The inaugural summit meeting of the association known as “In Defense of Christians,” in Washington, D.C., on 9 Sept., received rather scant coverage in the secular media. Its occurrence, however, was historic. As Cardinal Leonardo Sandri, Prefect of the Vatican’s Congregation for Eastern Churches, observed in his address, Christians everywhere need to halt the “widespread silence” that is enveloping the Middle East in the face of onslaughts against the religious rights of Christians and other minorities. Specifying some of the most serious injustices seen in places like Syria and Iraq, he pointed to the barbaric indoctrination of children of about 10 years old, forced to sing out against the presumed enemies and to carry weapons at an age when they should be able to play and go to primary school with their peers; and also the tragedy of teenaged girls taken from refugee camps and sent as “goods” to various countries.
What is really happening, the Cardinal explained, is an attempt to implement the “theory of the clash of civilizations,” or the “war between religions,” a “foreign” Christian culture as opposed to “a native Islamic, Arabic culture.” (L’Osservatore Romano, 12 Sept.) Yet in Syria and Iraq, a Christian presence has been alive for two millennia, whereas a Muslim climate did not develop until six centuries of the first millennium had passed. Moreover, a Jewish presence, which obviously predated Christianity, remains even now. To view the Arab culture as entirely Muslim, he added, distorts reality. Most “Islamic believers do not belong to the Arab culture,” he went on, and in textbooks, the arrival of Aristotelianism in the West, “thanks to the mediation of Arab and Islamic philosophy, is often mentioned but nothing is said of the preceding, indispensable work done by Syriac-speaking Christian monks” who translated the documents of Grecian thought into Arabic. (Ibid.)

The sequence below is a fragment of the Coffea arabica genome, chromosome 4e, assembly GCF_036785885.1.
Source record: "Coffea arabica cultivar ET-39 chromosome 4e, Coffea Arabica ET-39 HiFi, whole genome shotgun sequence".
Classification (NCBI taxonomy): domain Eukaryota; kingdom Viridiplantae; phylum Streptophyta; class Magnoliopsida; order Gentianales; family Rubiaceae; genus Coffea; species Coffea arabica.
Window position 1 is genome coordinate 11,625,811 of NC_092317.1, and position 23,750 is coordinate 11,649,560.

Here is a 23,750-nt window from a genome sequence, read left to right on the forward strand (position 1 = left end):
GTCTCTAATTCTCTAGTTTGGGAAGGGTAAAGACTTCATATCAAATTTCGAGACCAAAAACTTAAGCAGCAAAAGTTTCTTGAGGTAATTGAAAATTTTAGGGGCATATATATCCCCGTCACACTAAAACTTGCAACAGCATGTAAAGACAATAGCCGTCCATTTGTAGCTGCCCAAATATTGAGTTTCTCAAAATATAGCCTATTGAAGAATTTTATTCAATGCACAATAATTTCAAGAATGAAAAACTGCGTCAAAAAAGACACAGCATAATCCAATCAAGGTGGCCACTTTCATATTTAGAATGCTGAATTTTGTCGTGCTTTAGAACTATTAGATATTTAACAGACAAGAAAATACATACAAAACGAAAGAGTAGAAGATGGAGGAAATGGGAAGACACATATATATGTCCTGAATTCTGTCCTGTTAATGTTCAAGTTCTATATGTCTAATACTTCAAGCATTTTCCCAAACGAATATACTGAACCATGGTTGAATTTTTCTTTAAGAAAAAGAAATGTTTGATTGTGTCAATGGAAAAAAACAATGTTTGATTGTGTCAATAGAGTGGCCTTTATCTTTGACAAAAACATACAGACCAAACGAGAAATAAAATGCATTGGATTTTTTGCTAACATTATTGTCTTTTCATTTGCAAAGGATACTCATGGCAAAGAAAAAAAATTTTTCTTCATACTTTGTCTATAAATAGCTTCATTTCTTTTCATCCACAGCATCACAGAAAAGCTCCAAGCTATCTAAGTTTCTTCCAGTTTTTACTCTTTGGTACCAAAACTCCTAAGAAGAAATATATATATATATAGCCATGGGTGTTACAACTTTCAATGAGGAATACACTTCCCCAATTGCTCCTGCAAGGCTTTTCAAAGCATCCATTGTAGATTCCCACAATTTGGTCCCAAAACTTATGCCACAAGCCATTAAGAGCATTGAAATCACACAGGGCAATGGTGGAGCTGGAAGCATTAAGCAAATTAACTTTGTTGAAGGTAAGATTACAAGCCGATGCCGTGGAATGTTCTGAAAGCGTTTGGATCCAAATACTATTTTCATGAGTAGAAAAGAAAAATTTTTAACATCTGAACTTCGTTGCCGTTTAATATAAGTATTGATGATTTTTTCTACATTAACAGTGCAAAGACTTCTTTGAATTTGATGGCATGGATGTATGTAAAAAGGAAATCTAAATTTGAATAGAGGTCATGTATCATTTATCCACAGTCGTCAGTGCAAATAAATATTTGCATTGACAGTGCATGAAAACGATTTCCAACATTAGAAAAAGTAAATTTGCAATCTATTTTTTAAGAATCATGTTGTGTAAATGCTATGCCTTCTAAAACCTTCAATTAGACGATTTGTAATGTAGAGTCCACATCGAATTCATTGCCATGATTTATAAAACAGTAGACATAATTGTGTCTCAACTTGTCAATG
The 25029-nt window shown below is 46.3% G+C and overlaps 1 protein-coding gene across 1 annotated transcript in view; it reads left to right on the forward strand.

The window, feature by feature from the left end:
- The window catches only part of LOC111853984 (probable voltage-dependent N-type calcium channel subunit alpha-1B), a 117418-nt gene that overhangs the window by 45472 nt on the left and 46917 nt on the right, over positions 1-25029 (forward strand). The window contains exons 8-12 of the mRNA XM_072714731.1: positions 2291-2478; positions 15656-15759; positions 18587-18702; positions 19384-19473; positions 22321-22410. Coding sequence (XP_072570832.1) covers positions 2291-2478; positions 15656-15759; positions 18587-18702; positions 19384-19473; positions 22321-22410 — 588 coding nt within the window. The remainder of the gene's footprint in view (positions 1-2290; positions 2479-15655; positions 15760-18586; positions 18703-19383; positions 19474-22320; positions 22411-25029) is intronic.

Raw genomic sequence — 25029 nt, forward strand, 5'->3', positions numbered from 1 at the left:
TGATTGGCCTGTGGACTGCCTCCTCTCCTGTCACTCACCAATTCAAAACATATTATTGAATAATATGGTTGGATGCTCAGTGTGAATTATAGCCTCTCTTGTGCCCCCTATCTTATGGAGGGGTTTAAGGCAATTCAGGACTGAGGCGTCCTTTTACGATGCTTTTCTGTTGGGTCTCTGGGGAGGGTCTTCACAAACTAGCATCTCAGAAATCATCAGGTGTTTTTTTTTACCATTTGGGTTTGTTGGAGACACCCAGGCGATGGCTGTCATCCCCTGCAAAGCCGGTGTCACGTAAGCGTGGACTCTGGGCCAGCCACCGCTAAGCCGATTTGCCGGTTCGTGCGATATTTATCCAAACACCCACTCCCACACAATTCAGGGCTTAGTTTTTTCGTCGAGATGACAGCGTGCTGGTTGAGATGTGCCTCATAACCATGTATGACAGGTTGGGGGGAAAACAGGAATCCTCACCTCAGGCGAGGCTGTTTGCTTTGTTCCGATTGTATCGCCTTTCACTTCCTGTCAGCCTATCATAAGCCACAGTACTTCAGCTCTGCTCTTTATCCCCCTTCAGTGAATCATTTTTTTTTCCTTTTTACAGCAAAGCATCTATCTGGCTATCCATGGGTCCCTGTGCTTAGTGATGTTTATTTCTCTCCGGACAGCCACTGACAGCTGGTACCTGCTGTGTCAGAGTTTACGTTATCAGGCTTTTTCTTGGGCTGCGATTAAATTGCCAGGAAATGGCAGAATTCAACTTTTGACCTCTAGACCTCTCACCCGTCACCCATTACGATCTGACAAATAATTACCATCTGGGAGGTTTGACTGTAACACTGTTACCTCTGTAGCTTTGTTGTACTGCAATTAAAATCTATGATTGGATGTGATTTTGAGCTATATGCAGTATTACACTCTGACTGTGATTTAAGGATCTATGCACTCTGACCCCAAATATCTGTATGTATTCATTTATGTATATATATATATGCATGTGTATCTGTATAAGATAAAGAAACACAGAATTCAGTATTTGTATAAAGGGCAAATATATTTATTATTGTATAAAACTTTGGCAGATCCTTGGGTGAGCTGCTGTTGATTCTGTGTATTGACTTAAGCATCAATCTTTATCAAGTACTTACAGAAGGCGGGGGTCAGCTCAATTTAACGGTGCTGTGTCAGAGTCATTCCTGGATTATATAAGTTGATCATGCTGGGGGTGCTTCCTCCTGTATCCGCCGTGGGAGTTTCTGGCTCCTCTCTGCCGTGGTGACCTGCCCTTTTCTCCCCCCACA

The violations of conscience that have characterized ISIS, or the so-called Islamic State, in its barbaric efforts to destroy human freedoms is, of course, thoroughly evil. Cardinal Donald Wuerl of Washington lent emphasis to Cardinal Sandri’s remarks by insisting that we all be “active participants” in safeguarding the inherent rights of every human being. As Princeton University’s Professor Robert George stated at the meeting, “we must stand for all the victims of religious persecution.”
Every kind of progress is retarded if and when the dignity of each human being is trampled upon.